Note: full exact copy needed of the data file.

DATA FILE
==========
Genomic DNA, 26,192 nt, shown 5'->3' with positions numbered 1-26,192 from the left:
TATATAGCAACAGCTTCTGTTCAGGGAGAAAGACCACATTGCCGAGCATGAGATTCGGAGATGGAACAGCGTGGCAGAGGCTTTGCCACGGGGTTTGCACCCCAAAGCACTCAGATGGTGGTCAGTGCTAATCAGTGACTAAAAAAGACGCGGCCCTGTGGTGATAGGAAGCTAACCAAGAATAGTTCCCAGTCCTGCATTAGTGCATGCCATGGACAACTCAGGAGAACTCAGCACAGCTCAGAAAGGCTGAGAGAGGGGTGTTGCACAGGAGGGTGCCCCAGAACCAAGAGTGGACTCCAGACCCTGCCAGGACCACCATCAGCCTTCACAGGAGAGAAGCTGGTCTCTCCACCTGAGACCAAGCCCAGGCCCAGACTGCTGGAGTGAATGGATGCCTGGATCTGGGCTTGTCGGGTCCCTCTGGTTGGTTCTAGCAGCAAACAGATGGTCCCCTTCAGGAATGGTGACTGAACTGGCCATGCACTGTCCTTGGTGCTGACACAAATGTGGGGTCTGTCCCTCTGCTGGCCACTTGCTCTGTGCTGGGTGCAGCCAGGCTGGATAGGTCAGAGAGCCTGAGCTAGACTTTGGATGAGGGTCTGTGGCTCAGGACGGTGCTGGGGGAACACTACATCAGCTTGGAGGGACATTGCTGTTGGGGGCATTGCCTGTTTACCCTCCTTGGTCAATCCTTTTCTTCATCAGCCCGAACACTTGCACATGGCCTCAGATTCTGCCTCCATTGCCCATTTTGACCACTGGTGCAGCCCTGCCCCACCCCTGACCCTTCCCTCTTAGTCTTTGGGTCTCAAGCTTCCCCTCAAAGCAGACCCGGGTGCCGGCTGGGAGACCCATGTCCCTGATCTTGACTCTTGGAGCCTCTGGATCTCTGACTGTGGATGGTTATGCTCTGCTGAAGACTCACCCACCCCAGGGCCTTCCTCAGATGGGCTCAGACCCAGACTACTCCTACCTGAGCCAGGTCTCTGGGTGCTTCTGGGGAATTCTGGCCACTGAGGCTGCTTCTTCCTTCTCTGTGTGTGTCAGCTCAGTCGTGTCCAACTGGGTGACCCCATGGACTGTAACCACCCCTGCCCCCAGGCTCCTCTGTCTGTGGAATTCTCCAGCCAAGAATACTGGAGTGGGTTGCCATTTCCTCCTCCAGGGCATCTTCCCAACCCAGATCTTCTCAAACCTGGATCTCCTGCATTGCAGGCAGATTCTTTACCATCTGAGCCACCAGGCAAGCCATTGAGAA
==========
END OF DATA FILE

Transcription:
Genomic DNA, 26,192 nt, shown 5'->3' with positions numbered 1-26,192 from the left:
TATATAGCAACAGCTTCTGTTCAGGGAGAAAGACCACATTGCCGAGCATGAGATTCGGAGATGGAACAGCGTGGCAGAGGCTTTGCCACGGGGTTTGCACCCCAAAGCACTCAGATGGTGGTCAGTGCTAATCAGTGACTAAAAAAGACGCGGCCCTGTGGTGATAGGAAGCTAACCAAGAATAGTTCCCAGTCCTGCATTAGTGCATGCCATGGACAACTCAGGAGAACTCAGCACAGCTCAGAAAGGCTGAGAGAGGGGTGTTGCACAGGAGGGTGCCCCAGAACCAAGAGTGGACTCCAGACCCTGCCAGGACCACCATCAGCCTTCACAGGAGAGAAGCTGGTCTCTCCACCTGAGACCAAGCCCAGGCCCAGACTGCTGGAGTGAATGGATGCCTGGATCTGGGCTTGTCGGGTCCCTCTGGTTGGTTCTAGCAGCAAACAGATGGTCCCCTTCAGGAATGGTGACTGAACTGGCCATGCACTGTCCTTGGTGCTGACACAAATGTGGGGTCTGTCCCTCTGCTGGCCACTTGCTCTGTGCTGGGTGCAGCCAGGCTGGATAGGTCAGAGAGCCTGAGCTAGACTTTGGATGAGGGTCTGTGGCTCAGGACGGTGCTGGGGGAACACTACATCAGCTTGGAGGGACATTGCTGTTGGGGGCATTGCCTGTTTACCCTCCTTGGTCAATCCTTTTCTTCATCAGCCCGAACACTTGCACATGGCCTCAGATTCTGCCTCCATTGCCCATTTTGACCACTGGTGCAGCCCTGCCCCACCCCTGACCCTTCCCTCTTAGTCTTTGGGTCTCAAGCTTCCCCTCAAAGCAGACCCGGGTGCCGGCTGGGAGACCCATGTCCCTGATCTTGACTCTTGGAGCCTCTGGATCTCTGACTGTGGATGGTTATGCTCTGCTGAAGACTCACCCACCCCAGGGCCTTCCTCAGATGGGCTCAGACCCAGACTACTCCTACCTGAGCCAGGTCTCTGGGTGCTTCTGGGGAATTCTGGCCACTGAGGCTGCTTCTTCCTTCTCTGTGTGTGTCAGCTCAGTCGTGTCCAACTGGGTGACCCCATGGACTGTAACCACCCCTGCCCCCAGGCTCCTCTGTCTGTGGAATTCTCCAGCCAAGAATACTGGAGTGGGTTGCCATTTCCTCCTCCAGGGCATCTTCCCAACCCAGATCTTCTCAAACCTGGATCTCCTGCATTGCAGGCAGATTCTTTACCATCTGAGCCACCAGGCAAGCCATTGAGAA